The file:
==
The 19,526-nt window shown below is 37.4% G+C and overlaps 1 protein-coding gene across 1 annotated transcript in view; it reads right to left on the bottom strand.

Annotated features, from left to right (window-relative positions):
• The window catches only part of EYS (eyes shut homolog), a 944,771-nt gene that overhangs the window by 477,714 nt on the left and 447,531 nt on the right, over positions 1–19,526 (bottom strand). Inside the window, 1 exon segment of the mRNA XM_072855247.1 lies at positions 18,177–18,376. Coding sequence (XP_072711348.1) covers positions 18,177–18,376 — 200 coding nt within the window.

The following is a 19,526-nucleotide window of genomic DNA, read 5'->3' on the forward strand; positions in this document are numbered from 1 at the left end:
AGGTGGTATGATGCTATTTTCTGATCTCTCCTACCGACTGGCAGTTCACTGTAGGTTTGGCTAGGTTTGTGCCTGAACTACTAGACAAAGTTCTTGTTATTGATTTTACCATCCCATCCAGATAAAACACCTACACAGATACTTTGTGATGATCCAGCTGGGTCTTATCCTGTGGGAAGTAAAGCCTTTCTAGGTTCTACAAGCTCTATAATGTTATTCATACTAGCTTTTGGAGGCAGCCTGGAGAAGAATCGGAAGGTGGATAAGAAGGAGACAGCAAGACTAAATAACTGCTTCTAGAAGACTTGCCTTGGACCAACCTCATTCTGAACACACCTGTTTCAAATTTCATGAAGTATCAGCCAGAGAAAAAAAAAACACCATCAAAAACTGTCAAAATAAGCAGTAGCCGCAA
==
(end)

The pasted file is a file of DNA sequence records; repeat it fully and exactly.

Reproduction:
The 19,526-nt window shown below is 37.4% G+C and overlaps 1 protein-coding gene across 1 annotated transcript in view; it reads right to left on the bottom strand.

Annotated features, from left to right (window-relative positions):
• The window catches only part of EYS (eyes shut homolog), a 944,771-nt gene that overhangs the window by 477,714 nt on the left and 447,531 nt on the right, over positions 1–19,526 (bottom strand). Inside the window, 1 exon segment of the mRNA XM_072855247.1 lies at positions 18,177–18,376. Coding sequence (XP_072711348.1) covers positions 18,177–18,376 — 200 coding nt within the window.

The following is a 19,526-nucleotide window of genomic DNA, read 5'->3' on the forward strand; positions in this document are numbered from 1 at the left end:
AGGTGGTATGATGCTATTTTCTGATCTCTCCTACCGACTGGCAGTTCACTGTAGGTTTGGCTAGGTTTGTGCCTGAACTACTAGACAAAGTTCTTGTTATTGATTTTACCATCCCATCCAGATAAAACACCTACACAGATACTTTGTGATGATCCAGCTGGGTCTTATCCTGTGGGAAGTAAAGCCTTTCTAGGTTCTACAAGCTCTATAATGTTATTCATACTAGCTTTTGGAGGCAGCCTGGAGAAGAATCGGAAGGTGGATAAGAAGGAGACAGCAAGACTAAATAACTGCTTCTAGAAGACTTGCCTTGGACCAACCTCATTCTGAACACACCTGTTTCAAATTTCATGAAGTATCAGCCAGAGAAAAAAAAAACACCATCAAAAACTGTCAAAATAAGCAGTAGCCGCAA